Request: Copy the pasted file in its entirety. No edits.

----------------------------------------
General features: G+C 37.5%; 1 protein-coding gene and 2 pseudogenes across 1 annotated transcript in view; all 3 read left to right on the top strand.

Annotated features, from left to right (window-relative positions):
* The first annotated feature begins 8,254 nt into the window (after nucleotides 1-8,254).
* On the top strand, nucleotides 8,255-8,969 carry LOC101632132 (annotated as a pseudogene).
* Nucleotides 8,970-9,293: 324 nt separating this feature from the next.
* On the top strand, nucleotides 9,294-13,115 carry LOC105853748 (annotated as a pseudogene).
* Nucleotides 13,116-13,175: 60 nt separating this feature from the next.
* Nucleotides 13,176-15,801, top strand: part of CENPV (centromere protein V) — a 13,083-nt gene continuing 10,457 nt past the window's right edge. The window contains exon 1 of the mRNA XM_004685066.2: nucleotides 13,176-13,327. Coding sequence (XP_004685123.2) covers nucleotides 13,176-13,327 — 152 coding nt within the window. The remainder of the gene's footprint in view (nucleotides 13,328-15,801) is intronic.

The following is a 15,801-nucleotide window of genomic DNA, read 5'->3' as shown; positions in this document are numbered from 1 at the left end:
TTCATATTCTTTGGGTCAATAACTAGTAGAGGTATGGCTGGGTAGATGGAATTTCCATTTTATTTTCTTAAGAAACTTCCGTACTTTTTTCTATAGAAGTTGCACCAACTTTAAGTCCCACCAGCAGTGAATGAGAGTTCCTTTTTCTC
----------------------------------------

General features: G+C 37.5%; 1 protein-coding gene and 2 pseudogenes across 1 annotated transcript in view; all 3 read left to right on the top strand.

Annotated features, from left to right (window-relative positions):
* The first annotated feature begins 8,254 nt into the window (after nucleotides 1-8,254).
* On the top strand, nucleotides 8,255-8,969 carry LOC101632132 (annotated as a pseudogene).
* Nucleotides 8,970-9,293: 324 nt separating this feature from the next.
* On the top strand, nucleotides 9,294-13,115 carry LOC105853748 (annotated as a pseudogene).
* Nucleotides 13,116-13,175: 60 nt separating this feature from the next.
* Nucleotides 13,176-15,801, top strand: part of CENPV (centromere protein V) — a 13,083-nt gene continuing 10,457 nt past the window's right edge. The window contains exon 1 of the mRNA XM_004685066.2: nucleotides 13,176-13,327. Coding sequence (XP_004685123.2) covers nucleotides 13,176-13,327 — 152 coding nt within the window. The remainder of the gene's footprint in view (nucleotides 13,328-15,801) is intronic.

The following is a 15,801-nucleotide window of genomic DNA, read 5'->3' as shown; positions in this document are numbered from 1 at the left end:
TTCATATTCTTTGGGTCAATAACTAGTAGAGGTATGGCTGGGTAGATGGAATTTCCATTTTATTTTCTTAAGAAACTTCCGTACTTTTTTCTATAGAAGTTGCACCAACTTTAAGTCCCACCAGCAGTGAATGAGAGTTCCTTTTTCTC